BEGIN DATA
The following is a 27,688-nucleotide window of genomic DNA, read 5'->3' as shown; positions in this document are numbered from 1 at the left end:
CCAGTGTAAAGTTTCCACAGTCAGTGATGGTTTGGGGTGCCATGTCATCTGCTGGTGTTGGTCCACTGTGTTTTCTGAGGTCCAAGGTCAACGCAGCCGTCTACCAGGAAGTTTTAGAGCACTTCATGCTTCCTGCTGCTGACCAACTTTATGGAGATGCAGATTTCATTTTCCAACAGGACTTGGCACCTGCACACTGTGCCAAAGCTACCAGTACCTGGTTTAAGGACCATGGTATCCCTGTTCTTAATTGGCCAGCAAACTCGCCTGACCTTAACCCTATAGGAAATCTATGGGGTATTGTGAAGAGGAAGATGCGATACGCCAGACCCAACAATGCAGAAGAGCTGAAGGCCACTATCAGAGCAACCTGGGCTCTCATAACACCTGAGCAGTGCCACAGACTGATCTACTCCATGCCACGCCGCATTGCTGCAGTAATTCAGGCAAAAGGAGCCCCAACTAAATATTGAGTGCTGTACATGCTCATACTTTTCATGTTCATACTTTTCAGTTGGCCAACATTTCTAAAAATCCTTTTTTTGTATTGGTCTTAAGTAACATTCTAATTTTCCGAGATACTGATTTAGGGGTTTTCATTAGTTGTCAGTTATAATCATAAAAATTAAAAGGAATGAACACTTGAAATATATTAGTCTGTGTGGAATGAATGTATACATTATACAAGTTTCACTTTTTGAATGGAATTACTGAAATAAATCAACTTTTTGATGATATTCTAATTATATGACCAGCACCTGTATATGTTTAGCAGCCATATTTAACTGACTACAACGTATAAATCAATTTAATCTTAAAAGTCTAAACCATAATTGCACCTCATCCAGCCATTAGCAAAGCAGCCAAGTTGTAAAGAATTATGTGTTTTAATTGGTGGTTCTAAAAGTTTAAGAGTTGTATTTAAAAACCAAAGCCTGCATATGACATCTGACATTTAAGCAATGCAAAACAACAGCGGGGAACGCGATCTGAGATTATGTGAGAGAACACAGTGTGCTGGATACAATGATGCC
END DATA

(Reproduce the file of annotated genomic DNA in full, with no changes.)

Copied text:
The following is a 27,688-nucleotide window of genomic DNA, read 5'->3' as shown; positions in this document are numbered from 1 at the left end:
CCAGTGTAAAGTTTCCACAGTCAGTGATGGTTTGGGGTGCCATGTCATCTGCTGGTGTTGGTCCACTGTGTTTTCTGAGGTCCAAGGTCAACGCAGCCGTCTACCAGGAAGTTTTAGAGCACTTCATGCTTCCTGCTGCTGACCAACTTTATGGAGATGCAGATTTCATTTTCCAACAGGACTTGGCACCTGCACACTGTGCCAAAGCTACCAGTACCTGGTTTAAGGACCATGGTATCCCTGTTCTTAATTGGCCAGCAAACTCGCCTGACCTTAACCCTATAGGAAATCTATGGGGTATTGTGAAGAGGAAGATGCGATACGCCAGACCCAACAATGCAGAAGAGCTGAAGGCCACTATCAGAGCAACCTGGGCTCTCATAACACCTGAGCAGTGCCACAGACTGATCTACTCCATGCCACGCCGCATTGCTGCAGTAATTCAGGCAAAAGGAGCCCCAACTAAATATTGAGTGCTGTACATGCTCATACTTTTCATGTTCATACTTTTCAGTTGGCCAACATTTCTAAAAATCCTTTTTTTGTATTGGTCTTAAGTAACATTCTAATTTTCCGAGATACTGATTTAGGGGTTTTCATTAGTTGTCAGTTATAATCATAAAAATTAAAAGGAATGAACACTTGAAATATATTAGTCTGTGTGGAATGAATGTATACATTATACAAGTTTCACTTTTTGAATGGAATTACTGAAATAAATCAACTTTTTGATGATATTCTAATTATATGACCAGCACCTGTATATGTTTAGCAGCCATATTTAACTGACTACAACGTATAAATCAATTTAATCTTAAAAGTCTAAACCATAATTGCACCTCATCCAGCCATTAGCAAAGCAGCCAAGTTGTAAAGAATTATGTGTTTTAATTGGTGGTTCTAAAAGTTTAAGAGTTGTATTTAAAAACCAAAGCCTGCATATGACATCTGACATTTAAGCAATGCAAAACAACAGCGGGGAACGCGATCTGAGATTATGTGAGAGAACACAGTGTGCTGGATACAATGATGCC